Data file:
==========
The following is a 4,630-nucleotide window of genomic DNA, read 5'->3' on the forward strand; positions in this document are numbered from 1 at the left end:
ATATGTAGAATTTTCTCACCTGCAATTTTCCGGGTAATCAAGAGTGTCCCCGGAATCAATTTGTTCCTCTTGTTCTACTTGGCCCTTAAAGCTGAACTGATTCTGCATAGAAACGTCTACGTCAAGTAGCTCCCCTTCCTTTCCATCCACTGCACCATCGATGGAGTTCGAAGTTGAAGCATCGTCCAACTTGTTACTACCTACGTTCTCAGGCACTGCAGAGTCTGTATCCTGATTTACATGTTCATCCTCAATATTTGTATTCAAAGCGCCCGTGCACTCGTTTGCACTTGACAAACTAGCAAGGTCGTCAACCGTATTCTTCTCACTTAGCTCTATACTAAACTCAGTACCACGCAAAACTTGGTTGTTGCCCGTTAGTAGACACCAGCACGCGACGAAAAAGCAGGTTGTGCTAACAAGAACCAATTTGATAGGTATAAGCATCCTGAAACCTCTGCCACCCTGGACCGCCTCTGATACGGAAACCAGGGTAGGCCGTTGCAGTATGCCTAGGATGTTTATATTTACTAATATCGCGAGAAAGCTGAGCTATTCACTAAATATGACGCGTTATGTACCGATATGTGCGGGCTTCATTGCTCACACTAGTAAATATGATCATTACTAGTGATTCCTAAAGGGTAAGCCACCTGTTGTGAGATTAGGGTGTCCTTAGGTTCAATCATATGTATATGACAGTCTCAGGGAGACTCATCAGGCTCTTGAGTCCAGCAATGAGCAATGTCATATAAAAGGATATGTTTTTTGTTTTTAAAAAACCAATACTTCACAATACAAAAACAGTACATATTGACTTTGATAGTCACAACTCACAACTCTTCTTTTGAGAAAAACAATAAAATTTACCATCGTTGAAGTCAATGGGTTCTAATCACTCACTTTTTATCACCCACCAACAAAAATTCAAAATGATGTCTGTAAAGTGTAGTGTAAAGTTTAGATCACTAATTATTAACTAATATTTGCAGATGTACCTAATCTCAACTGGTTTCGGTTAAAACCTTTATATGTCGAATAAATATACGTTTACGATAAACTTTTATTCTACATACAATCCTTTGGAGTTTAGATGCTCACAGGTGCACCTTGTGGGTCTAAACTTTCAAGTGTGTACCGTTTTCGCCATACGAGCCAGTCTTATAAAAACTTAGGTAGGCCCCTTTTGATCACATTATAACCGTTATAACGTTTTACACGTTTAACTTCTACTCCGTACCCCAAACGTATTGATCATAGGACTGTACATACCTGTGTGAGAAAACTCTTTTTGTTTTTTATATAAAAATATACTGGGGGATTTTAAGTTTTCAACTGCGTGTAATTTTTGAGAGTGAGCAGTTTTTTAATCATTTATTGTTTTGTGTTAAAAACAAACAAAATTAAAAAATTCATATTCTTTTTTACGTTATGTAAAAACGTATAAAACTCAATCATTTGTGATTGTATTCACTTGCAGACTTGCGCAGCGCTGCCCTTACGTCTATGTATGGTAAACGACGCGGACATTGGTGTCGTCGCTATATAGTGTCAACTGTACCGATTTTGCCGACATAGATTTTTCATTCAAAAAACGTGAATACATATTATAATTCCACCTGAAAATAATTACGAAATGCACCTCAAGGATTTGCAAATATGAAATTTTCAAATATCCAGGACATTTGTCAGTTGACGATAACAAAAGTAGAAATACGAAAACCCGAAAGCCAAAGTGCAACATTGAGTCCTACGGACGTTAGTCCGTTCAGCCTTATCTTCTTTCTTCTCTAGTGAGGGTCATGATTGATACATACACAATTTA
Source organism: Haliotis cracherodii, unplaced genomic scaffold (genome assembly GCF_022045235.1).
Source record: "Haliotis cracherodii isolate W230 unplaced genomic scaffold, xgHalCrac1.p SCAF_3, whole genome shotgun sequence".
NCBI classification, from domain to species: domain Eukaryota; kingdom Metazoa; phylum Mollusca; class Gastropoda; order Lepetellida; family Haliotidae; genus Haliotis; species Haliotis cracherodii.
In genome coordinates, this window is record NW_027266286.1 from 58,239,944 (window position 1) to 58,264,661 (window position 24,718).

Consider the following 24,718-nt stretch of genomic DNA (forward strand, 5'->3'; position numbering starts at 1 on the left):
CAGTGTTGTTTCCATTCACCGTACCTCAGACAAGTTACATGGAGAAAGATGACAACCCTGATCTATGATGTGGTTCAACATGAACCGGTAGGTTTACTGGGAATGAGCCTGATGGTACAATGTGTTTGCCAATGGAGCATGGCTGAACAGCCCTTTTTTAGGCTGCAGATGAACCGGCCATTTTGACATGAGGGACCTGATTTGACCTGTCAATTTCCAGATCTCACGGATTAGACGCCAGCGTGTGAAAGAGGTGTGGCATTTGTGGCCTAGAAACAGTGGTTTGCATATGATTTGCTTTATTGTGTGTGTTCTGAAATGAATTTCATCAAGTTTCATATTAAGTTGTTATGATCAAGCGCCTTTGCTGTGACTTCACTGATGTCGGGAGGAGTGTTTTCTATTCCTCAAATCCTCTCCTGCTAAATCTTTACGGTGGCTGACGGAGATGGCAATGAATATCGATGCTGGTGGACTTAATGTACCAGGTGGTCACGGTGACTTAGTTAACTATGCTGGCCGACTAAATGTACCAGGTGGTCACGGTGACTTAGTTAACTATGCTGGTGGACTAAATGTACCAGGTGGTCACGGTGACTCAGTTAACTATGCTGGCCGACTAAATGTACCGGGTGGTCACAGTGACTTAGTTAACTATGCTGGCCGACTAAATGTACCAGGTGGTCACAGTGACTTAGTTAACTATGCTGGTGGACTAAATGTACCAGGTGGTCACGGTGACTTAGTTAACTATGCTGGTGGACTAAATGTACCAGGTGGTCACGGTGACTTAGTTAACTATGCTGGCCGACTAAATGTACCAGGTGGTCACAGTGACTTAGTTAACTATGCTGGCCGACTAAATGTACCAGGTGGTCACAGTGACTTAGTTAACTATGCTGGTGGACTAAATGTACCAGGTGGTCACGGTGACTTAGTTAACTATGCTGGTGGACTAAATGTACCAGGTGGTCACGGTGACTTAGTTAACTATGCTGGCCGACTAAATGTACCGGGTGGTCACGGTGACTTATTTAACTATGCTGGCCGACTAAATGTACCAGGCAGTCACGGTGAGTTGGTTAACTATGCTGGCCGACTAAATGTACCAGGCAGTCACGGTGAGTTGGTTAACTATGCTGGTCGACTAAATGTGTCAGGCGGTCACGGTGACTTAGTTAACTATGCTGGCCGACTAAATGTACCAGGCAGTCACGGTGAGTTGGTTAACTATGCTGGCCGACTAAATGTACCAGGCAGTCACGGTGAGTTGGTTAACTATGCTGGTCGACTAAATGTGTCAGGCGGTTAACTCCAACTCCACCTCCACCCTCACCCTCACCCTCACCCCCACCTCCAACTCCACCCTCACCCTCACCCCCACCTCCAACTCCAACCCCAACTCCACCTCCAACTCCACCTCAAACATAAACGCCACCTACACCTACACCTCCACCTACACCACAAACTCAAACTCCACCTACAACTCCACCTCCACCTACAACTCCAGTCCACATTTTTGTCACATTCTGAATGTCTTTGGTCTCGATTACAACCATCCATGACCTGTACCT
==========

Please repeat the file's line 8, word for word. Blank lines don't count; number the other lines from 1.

CAGTGTTGTTTCCATTCACCGTACCTCAGACAAGTTACATGGAGAAAGATGACAACCCTGATCTATGATGTGGTTCAACATGAACCGGTAGGTTTACTGGGAATGAGCCTGATGGTACAATGTGTTTGCCAATGGAGCATGGCTGAACAGCCCTTTTTTAGGCTGCAGATGAACCGGCCATTTTGACATGAGGGACCTGATTTGACCTGTCAATTTCCAGATCTCACGGATTAGACGCCAGCGTGTGAAAGAGGTGTGGCATTTGTGGCCTAGAAACAGTGGTTTGCATATGATTTGCTTTATTGTGTGTGTTCTGAAATGAATTTCATCAAGTTTCATATTAAGTTGTTATGATCAAGCGCCTTTGCTGTGACTTCACTGATGTCGGGAGGAGTGTTTTCTATTCCTCAAATCCTCTCCTGCTAAATCTTTACGGTGGCTGACGGAGATGGCAATGAATATCGATGCTGGTGGACTTAATGTACCAGGTGGTCACGGTGACTTAGTTAACTATGCTGGCCGACTAAATGTACCAGGTGGTCACGGTGACTTAGTTAACTATGCTGGTGGACTAAATGTACCAGGTGGTCACGGTGACTCAGTTAACTATGCTGGCCGACTAAATGTACCGGGTGGTCACAGTGACTTAGTTAACTATGCTGGCCGACTAAATGTACCAGGTGGTCACAGTGACTTAGTTAACTATGCTGGTGGACTAAATGTACCAGGTGGTCACGGTGACTTAGTTAACTATGCTGGTGGACTAAATGTACCAGGTGGTCACGGTGACTTAGTTAACTATGCTGGCCGACTAAATGTACCAGGTGGTCACAGTGACTTAGTTAACTATGCTGGCCGACTAAATGTACCAGGTGGTCACAGTGACTTAGTTAACTATGCTGGTGGACTAAATGTACCAGGTGGTCACGGTGACTTAGTTAACTATGCTGGTGGACTAAATGTACCAGGTGGTCACGGTGACTTAGTTAACTATGCTGGCCGACTAAATGTACCGGGTGGTCACGGTGACTTATTTAACTATGCTGGCCGACTAAATGTACCAGGCAGTCACGGTGAGTTGGTTAACTATGCTGGCCGACTAAATGTACCAGGCAGTCACGGTGAGTTGGTTAACTATGCTGGTCGACTAAATGTGTCAGGCGGTCACGGTGACTTAGTTAACTATGCTGGCCGACTAAATGTACCAGGCAGTCACGGTGAGTTGGTTAACTATGCTGGCCGACTAAATGTACCAGGCAGTCACGGTGAGTTGGTTAACTATGCTGGTCGACTAAATGTGTCAGGCGGTTAACTCCAACTCCACCTCCACCCTCACCCTCACCCTCACCCCCACCTCCAACTCCACCCTCACCCTCACCCCCACCTCCAACTCCAACCCCAACTCCACCTCCAACTCCACCTCAAACATAAACGCCACCTACACCTACACCTCCACCTACACCACAAACTCAAACTCCACCTACAACTCCACCTCCACCTACAACTCCAGTCCACATTTTTGTCACATTCTGAATGTCTTTGGTCTCGATTACAACCATCCATGACCTGTACCT